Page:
The good people of IPG Publishing recently sent me two books on Tourette Syndrome to review. One was Ticked: A Medical Miracle, a Friendship, and the Weird World Of Tourette Syndrome.
The writer, James A. Fussell, talks in candid first person Technicolor about his experiences growing up with Tourette Syndrome. While this disorder didn’t keep him from becoming an accomplished journalist for the Kansas City Star, it was by no means a walk in the park for him either. His tics were severe, at times completely debilitating.
A lovely summary was written up in Good Reads
When Jeff Matovic burst into the office of Dr. Robert Maciunas, he had very few options left. Matovic had suffered for years from Tourette Syndrome, his full-body spasms and outbursts getting progressively worse, to the point that he saw suicide as a viable option. Drugs, physical therapy, prayer—nothing was working. But Dr. Maciunas was a pioneer in deep brain stimulation (DBS), a new therapy that had worked to correct other brain disorders. Could it fix Matovic’s Tourette’s? All Matovic had to do was convince Dr. Maciunas that he was a perfect candidate for the procedure. That, and have several electrical leads—a “brain pacemaker”—implanted into his skull.
Author Jim Fussell is uniquely qualified to tell Matovic’s story—he suffers from Tourette Syndrome as well. Fussell’s job as a feature writer for the Kansas City Star brought him in contact with Oprah Winfrey, who first told him about Jeff Matovic, the “Miracle Man.” As Fussell learned about Matovic’s remarkable journey, he vowed to seek him out. This is their story.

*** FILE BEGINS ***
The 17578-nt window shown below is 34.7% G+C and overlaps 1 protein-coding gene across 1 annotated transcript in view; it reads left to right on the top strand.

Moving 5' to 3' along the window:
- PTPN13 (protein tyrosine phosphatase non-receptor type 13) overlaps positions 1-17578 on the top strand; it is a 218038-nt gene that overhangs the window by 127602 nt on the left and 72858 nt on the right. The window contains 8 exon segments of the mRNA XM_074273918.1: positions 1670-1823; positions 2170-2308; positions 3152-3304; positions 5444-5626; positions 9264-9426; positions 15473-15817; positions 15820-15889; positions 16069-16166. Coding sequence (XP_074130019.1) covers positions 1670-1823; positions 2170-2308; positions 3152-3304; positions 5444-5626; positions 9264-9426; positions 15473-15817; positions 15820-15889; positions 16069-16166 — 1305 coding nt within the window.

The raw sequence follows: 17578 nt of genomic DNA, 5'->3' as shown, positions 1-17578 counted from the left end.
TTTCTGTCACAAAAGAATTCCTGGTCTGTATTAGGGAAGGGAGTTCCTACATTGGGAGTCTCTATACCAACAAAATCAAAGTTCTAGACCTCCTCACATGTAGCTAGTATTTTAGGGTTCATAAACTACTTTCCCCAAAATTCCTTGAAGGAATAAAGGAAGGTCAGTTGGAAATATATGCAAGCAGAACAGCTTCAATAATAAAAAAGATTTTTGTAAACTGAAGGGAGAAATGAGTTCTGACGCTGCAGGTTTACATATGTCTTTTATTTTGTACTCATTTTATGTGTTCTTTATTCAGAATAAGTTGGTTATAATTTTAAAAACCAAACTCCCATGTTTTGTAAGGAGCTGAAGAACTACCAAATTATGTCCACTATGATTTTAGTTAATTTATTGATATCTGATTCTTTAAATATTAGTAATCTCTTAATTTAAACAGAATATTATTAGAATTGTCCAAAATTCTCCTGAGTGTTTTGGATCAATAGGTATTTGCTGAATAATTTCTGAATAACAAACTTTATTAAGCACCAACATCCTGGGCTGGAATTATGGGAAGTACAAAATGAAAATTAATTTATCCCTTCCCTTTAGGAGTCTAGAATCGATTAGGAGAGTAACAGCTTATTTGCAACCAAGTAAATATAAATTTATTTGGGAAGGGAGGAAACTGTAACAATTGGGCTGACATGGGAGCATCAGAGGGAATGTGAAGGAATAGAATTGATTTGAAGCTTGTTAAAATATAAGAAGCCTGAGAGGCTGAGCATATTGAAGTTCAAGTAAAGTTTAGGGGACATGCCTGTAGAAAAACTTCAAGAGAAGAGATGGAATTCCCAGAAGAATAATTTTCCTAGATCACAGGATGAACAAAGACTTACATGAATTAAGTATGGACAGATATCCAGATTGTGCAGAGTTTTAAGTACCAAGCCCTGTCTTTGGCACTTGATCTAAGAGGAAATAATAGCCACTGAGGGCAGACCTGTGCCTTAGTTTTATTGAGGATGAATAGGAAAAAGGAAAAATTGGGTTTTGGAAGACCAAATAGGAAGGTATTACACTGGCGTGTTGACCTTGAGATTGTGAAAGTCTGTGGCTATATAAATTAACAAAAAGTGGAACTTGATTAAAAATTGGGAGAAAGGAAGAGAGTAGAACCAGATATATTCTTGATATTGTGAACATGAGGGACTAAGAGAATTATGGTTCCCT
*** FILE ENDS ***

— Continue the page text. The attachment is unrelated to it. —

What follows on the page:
As the mother of a child with mild Tourettes, where it borders on “medium” when he is stressed or just dealing with the normal ups and downs of this nutty disorder, I have very strong opinions about this fascinating memoir:
1. If you are new to the world of Tourette Syndrome, this is not the book for you. Talk about “deep brain stimulation” and tics so strong that the author spent thousands of dollars on pillows, mattresses and deep massage tissue machines to curb the excruciating pain of his tics will FREAK YOU OUT.
Fussell’s story was nothing but real, and I by no means am trying to take away from his journey. But I also know that not every child with this disorder fares so poorly. More do just fine flying under the radar. And even if they don’t fly under the radar (like my son – sometimes his tics are obvious) they don’t necessarily suffer, either. I’m concerned for some new moms and dads that this book would take you to the place of “big scary diagnosis my life is over” and I wouldn’t recommend it.
2. If you are a writer, or you’re an avid reader of real life stories that hold back nothing, you will not be disappointed. For me, having been on this T.S. journey for several years now, I was able to read his book from an objective place of “Hmmm, wow, he writes so vividly. I really felt he was a friend by the end. He is brave and open and fearless with his words. ” I really enjoyed the alternating chapters between his viewpoint and Matovic’s. It was written with style and eloquence. I left the book grateful for the time I spent reading it.
In closing, while it isn’t easy to read about someone’s struggles, I was left with inspiration. God forbid my baby should ever require deep brain stimulation, but thank God also that there is an alternative to help his suffering should he require it. Fussell waves a shining lantern of light on courage vs. fear. His illumination was not unappreciated in an often dark and scary hike down Non-Neurotypical Highway.
As I always say in this blog, all is not lost with a scary diagnosis. Do not live in panic or “What If” mode. Pick and choose your support systems, what you will read and not read based on your emotional state, and know that there is always a second chance.
Most importantly, hold onto hope. Fussell’s book is a strong example of just that.